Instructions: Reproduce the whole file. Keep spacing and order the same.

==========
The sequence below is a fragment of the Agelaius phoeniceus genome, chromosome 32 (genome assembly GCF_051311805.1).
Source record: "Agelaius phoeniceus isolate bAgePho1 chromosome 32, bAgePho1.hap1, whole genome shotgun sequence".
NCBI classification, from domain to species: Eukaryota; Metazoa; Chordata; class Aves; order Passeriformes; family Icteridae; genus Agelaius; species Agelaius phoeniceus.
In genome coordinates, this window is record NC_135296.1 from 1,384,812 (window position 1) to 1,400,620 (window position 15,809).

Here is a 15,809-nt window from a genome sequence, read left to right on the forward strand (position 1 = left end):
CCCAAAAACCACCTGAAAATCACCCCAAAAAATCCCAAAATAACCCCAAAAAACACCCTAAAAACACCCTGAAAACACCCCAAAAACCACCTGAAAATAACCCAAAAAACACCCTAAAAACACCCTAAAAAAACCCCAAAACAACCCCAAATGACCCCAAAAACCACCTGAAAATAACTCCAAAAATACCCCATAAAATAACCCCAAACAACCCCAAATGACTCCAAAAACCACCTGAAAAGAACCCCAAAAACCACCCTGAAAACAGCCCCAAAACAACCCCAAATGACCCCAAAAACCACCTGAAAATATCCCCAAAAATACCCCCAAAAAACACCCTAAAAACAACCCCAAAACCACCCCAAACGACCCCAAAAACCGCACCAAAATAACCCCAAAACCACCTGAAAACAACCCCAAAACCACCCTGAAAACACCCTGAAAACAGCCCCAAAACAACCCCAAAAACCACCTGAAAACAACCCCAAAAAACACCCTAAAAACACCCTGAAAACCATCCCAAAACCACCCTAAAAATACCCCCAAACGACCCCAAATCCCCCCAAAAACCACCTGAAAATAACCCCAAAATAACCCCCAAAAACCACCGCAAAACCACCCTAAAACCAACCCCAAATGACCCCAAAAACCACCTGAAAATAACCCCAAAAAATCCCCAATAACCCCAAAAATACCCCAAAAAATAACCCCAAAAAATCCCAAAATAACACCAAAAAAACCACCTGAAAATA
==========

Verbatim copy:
The sequence below is a fragment of the Agelaius phoeniceus genome, chromosome 32 (genome assembly GCF_051311805.1).
Source record: "Agelaius phoeniceus isolate bAgePho1 chromosome 32, bAgePho1.hap1, whole genome shotgun sequence".
NCBI classification, from domain to species: Eukaryota; Metazoa; Chordata; class Aves; order Passeriformes; family Icteridae; genus Agelaius; species Agelaius phoeniceus.
In genome coordinates, this window is record NC_135296.1 from 1,384,812 (window position 1) to 1,400,620 (window position 15,809).

Here is a 15,809-nt window from a genome sequence, read left to right on the forward strand (position 1 = left end):
CCCAAAAACCACCTGAAAATCACCCCAAAAAATCCCAAAATAACCCCAAAAAACACCCTAAAAACACCCTGAAAACACCCCAAAAACCACCTGAAAATAACCCAAAAAACACCCTAAAAACACCCTAAAAAAACCCCAAAACAACCCCAAATGACCCCAAAAACCACCTGAAAATAACTCCAAAAATACCCCATAAAATAACCCCAAACAACCCCAAATGACTCCAAAAACCACCTGAAAAGAACCCCAAAAACCACCCTGAAAACAGCCCCAAAACAACCCCAAATGACCCCAAAAACCACCTGAAAATATCCCCAAAAATACCCCCAAAAAACACCCTAAAAACAACCCCAAAACCACCCCAAACGACCCCAAAAACCGCACCAAAATAACCCCAAAACCACCTGAAAACAACCCCAAAACCACCCTGAAAACACCCTGAAAACAGCCCCAAAACAACCCCAAAAACCACCTGAAAACAACCCCAAAAAACACCCTAAAAACACCCTGAAAACCATCCCAAAACCACCCTAAAAATACCCCCAAACGACCCCAAATCCCCCCAAAAACCACCTGAAAATAACCCCAAAATAACCCCCAAAAACCACCGCAAAACCACCCTAAAACCAACCCCAAATGACCCCAAAAACCACCTGAAAATAACCCCAAAAAATCCCCAATAACCCCAAAAATACCCCAAAAAATAACCCCAAAAAATCCCAAAATAACACCAAAAAAACCACCTGAAAATA